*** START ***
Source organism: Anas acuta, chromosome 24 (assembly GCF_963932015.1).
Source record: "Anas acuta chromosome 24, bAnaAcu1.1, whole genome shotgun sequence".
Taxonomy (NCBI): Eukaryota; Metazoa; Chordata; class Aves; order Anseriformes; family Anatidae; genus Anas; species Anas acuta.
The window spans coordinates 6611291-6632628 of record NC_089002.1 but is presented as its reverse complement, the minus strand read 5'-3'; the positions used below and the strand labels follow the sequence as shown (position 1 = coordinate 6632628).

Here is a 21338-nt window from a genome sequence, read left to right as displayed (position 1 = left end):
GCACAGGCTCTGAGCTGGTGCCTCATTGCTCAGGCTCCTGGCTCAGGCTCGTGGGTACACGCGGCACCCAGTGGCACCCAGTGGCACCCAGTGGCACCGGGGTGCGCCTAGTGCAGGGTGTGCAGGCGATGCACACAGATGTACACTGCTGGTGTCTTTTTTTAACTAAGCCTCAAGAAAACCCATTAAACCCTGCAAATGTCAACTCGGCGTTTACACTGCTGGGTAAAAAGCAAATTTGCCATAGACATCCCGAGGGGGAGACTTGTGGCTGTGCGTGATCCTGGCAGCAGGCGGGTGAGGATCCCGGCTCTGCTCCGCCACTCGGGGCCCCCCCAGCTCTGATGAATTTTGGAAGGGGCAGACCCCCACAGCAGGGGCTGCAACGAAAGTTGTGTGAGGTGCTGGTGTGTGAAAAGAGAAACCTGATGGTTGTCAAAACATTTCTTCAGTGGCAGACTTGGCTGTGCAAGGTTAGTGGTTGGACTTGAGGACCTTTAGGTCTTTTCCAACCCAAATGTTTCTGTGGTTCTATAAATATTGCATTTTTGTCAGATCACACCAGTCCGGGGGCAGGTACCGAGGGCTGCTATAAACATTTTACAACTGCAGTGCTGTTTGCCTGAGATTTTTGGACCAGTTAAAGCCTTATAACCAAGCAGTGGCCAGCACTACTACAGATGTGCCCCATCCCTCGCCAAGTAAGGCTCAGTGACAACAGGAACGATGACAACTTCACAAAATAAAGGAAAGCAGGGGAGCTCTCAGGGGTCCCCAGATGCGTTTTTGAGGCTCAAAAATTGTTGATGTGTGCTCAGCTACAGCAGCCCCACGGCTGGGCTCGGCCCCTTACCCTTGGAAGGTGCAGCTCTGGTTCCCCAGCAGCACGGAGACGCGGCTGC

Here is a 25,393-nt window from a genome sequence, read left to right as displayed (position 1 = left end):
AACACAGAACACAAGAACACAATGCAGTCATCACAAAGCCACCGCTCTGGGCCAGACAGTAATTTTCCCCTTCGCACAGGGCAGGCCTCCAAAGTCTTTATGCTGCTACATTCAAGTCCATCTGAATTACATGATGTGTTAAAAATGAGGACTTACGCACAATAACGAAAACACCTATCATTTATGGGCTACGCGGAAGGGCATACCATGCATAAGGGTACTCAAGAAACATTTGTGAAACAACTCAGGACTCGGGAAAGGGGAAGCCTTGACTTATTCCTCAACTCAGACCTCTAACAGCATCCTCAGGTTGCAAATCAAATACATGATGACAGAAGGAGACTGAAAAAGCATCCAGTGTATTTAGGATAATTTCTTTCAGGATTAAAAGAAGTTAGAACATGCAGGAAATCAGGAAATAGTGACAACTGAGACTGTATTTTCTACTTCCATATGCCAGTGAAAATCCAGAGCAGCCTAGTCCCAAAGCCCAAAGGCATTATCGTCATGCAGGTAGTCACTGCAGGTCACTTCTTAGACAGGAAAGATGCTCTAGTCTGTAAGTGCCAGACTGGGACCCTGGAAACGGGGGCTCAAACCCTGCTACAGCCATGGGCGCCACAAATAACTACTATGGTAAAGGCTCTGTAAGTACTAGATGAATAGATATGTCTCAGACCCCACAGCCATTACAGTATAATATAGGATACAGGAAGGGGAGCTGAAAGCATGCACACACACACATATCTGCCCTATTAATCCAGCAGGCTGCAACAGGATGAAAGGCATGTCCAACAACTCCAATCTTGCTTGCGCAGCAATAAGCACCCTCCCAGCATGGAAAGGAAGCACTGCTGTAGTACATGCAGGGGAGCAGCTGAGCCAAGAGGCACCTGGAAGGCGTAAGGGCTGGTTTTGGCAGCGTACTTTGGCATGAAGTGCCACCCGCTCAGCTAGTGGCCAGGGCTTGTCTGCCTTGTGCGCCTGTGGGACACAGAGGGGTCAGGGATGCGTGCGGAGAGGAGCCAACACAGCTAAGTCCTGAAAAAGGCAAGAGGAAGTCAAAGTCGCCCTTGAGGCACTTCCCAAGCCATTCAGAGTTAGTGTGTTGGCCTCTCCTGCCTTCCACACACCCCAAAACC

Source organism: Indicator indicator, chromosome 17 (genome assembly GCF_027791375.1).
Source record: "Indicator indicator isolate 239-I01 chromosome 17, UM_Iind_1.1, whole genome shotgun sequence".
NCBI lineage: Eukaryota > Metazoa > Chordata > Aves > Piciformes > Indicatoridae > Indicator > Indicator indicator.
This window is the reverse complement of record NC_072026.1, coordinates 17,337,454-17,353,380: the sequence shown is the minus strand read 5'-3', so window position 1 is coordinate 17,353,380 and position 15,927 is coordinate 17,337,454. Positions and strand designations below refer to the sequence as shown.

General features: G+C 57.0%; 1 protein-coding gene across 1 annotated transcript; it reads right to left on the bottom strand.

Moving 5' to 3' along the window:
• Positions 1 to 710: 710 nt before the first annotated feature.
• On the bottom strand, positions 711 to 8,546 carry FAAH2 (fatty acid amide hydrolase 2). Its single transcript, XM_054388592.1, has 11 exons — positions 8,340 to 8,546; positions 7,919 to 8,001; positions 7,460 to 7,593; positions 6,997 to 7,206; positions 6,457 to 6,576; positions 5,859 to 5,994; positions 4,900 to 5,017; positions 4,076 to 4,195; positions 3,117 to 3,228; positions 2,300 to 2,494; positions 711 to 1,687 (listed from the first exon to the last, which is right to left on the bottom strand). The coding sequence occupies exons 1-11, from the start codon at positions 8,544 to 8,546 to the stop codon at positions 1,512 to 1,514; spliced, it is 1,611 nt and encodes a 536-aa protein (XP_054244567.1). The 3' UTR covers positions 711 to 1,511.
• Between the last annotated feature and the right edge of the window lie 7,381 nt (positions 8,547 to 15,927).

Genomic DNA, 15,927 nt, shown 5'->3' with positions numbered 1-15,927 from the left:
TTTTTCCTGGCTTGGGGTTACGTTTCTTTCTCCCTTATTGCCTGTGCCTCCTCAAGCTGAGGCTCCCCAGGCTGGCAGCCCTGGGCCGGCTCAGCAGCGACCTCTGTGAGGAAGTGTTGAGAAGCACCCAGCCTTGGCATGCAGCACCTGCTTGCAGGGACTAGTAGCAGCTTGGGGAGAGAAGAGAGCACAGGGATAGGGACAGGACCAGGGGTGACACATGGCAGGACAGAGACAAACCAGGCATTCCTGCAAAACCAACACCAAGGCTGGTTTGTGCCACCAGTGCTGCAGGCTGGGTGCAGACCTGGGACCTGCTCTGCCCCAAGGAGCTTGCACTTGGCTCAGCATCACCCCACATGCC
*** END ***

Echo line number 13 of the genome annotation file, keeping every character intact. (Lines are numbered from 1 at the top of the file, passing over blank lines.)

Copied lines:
General features: G+C 57.0%; 1 protein-coding gene across 1 annotated transcript; it reads right to left on the bottom strand.